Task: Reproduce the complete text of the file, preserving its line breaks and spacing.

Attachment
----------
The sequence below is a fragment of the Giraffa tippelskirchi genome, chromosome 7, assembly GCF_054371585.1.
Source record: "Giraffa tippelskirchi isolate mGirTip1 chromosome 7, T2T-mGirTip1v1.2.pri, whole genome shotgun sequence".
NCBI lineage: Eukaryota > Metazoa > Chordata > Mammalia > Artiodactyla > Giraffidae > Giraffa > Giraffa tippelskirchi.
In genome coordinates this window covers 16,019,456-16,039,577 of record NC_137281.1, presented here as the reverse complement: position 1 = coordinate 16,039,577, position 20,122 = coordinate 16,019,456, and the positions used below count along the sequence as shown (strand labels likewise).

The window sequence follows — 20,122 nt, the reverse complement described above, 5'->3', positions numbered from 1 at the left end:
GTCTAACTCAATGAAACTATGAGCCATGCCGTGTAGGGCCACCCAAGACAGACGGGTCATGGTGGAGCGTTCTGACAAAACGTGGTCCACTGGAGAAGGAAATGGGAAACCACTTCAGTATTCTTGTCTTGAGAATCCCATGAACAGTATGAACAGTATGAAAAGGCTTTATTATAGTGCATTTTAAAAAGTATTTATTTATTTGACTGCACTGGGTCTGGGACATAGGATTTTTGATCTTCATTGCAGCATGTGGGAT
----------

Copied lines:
The sequence below is a fragment of the Giraffa tippelskirchi genome, chromosome 7, assembly GCF_054371585.1.
Source record: "Giraffa tippelskirchi isolate mGirTip1 chromosome 7, T2T-mGirTip1v1.2.pri, whole genome shotgun sequence".
NCBI lineage: Eukaryota > Metazoa > Chordata > Mammalia > Artiodactyla > Giraffidae > Giraffa > Giraffa tippelskirchi.
In genome coordinates this window covers 16,019,456-16,039,577 of record NC_137281.1, presented here as the reverse complement: position 1 = coordinate 16,039,577, position 20,122 = coordinate 16,019,456, and the positions used below count along the sequence as shown (strand labels likewise).

The window sequence follows — 20,122 nt, the reverse complement described above, 5'->3', positions numbered from 1 at the left end:
GTCTAACTCAATGAAACTATGAGCCATGCCGTGTAGGGCCACCCAAGACAGACGGGTCATGGTGGAGCGTTCTGACAAAACGTGGTCCACTGGAGAAGGAAATGGGAAACCACTTCAGTATTCTTGTCTTGAGAATCCCATGAACAGTATGAACAGTATGAAAAGGCTTTATTATAGTGCATTTTAAAAAGTATTTATTTATTTGACTGCACTGGGTCTGGGACATAGGATTTTTGATCTTCATTGCAGCATGTGGGAT